Please see the attached letter from Executive Director, Cindy Parr concerning our updated policies and procedures for The Arc of Howard County’s Residential Program.
Please contact your direct supervisor if you have any questions or concerns.U
Directory Code: 65144
Sixty years ago, in 1961, The Arc of Howard County was founded, established as a grassroots effort by families of people with intellectual and developmental disabilities, who believed there must be a better way. Sixty years ago, people with IDD were either “hidden away”, marginalized or institutionalized. For people with disabilities, their rights were nonexistent with little thought given to what their personal choice would be.
This is what it was like for one young man born with disabilities, over 60 years ago…Richard Lowry was born June 3, 1951. Feeling that she couldn’t care for her young son with disabilities, shortly after his birth Richard’s mother placed him in the care of Catholic Charities.
At the age of 2, Richard was placed in his first foster care family, but returned to Catholic Charities due to his foster parent’s inability to cope with the responsibility of caring for Richard’s medical “problems.” At the age of 6, Richard was again placed into a foster family, with a loving mother and father and two more children, giving Richard brothers to live and play with. Richard had a rich and full life, until tragedy struck. Richard’s foster Mom became ill and soon passed away. As Richard tells it, his father worked shift work and now felt that he could not “adequately care” for his foster son. It was the year 1960 and Richard was sent away to live at Benedictine School in Ridgely, MD. Being very bright with a love of learning, Richard enjoyed his time at school. Even though living at Benedictine meant being away from his foster family and sleeping in an open area with over 30 other young men, Richard states that he, “was very happy there and wanted to stay”. Unfortunately, after living at school for several years, Richard began having seizures and some behavioral issues and the school felt they could no longer keep him there. It was in the spring of 1966 that Richard saw his birth mother for the first time, in court, the day she signed the papers to commit him to Rosewood Asylum; he was only 14 years old.
Rosewood was established in 1888 as the Asylum and Training School for the Feeble-Minded. The original idea for Rosewood is that it would be a training center to “care for and educate all idiotic, imbecile and feeble-minded persons,” who would attend to learn a skill and leave the program at age 17. By 1961, the facility was renamed the Rosewood State Hospital and the people who were sent to Rosewood were sent without their consent and were placed there for life. Also by this time any training was
little or non-existent and the facility served as little more than a “warehouse” for people with disabilities. There were many rumors of abuse and neglect. Richard did not want to talk much about his time at Rosewood. He did say that he witnessed abuse and did not
like it there. Richard was one of the first people released in the year 1984, and the facility was permanently closed in June of 2009.
Richard began receiving services from The Arc of Howard County at the age of 32. Richard loved the freedom of making his own choices. Richard went from “eating a hamburger everyday” at Rosewood, to learning to choose and cook his own meals. He found a full-time job, he attended events in the community with friends and was one of the first people with a disability in Howard County to co-purchase his own home with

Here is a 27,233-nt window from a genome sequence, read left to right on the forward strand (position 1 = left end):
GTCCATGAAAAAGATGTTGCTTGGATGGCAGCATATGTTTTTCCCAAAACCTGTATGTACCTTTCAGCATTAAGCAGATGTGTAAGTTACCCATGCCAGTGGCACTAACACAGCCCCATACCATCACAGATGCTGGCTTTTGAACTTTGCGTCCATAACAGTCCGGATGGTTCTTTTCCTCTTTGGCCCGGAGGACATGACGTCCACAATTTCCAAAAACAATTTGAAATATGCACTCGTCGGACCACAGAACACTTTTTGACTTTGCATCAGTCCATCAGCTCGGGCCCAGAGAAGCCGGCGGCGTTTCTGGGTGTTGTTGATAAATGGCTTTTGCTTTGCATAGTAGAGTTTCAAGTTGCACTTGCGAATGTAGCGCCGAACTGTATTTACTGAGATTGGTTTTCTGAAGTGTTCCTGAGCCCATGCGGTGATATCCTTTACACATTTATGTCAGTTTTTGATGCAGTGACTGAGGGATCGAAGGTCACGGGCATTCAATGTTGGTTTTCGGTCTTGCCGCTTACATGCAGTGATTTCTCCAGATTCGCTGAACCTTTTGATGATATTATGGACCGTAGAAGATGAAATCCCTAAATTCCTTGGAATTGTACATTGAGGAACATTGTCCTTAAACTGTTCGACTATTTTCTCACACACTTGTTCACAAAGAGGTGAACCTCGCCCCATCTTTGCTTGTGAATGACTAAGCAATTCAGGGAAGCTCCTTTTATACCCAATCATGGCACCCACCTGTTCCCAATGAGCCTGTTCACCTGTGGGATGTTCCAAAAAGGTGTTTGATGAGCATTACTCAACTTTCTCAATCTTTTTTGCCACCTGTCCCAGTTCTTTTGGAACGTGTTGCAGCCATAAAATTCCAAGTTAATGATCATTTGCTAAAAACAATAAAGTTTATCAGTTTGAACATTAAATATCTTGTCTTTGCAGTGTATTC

his roommate. Richard has received many awards for his advocacy to advance the rights of people with disabilities and currently serves on the Board of The Arc of Howard County.
Today at age 69, Richard receives residential supports from The Arc of Howard County and lives in the community with roommates and Arc staff, enjoying all that life has to offer. He has achieved a full and meaningful life – this is our mission!
Thank you for your continued support of The Arc of Howard County!
To donate to help Richard and many people like him, visit the Combined Federal Campaign CFC https://cfcgiving.opm.gov/welcome and enter Directory Code: 65144
Directory Code: 65144
Mon, Jan 3, 2022 at 4:22 PMCovid Communications to Families - Jan. 3 2022
Click here to download any of these seven (7) fact sheets as a set or by topic, or in a different language.
- Plain Language COVID-19 Facts Sheet
- Testing Fact Sheet
- High Risk Health Conditions Fact Sheet
- Vaccines Fact Sheet
- Vaccinations at Home Fact Sheet
- Monoclonal Antibody Treatment Fact Sheet
- Booster Shots Fact Sheet
The Amanda & Jill Dean Direct Support Professional Award was created by the Dean Family to recognize an exceptional employee in the Direct Support professional field at The Arc of Howard County. This award is presented annually and includes a $1,000 cash gift to the recipient.
2021 Celebration of Excellence and 60th Year Celebration
The Arc of Howard County’s 2021 Celebration of Excellence was held virtually on May 12, 2021. Congratulations to all of our award winners for making a difference in the lives of people with disabilities!
- Self-Advocate of the Year: Jeffrey Jones, Carlotta Martin, and Janice Martin
- Excellence in Employment: Robert Walker, Natalie Dohner, and Vytex Windows
- Excellence in Professional Services: ALFA Specialty Pharmacy
- Excellence in Community: FEED HOWARD COUNTY
- Excellence in Public Service: Senator Clarence Lam and Delegate Eric Ebersole
- Volunteer of the Year: Matt Hart and Sarah Wheedleton
- The Amanda & Jill Dean Direct Support Professional Award: Annie Caldwell
- President’s Award: Richard Dean
- Employee of the Year: All of Arc of Howard County DSPs
- COVID-19 Heroes of the Year: Deborah Wagner and Naomi Lyvers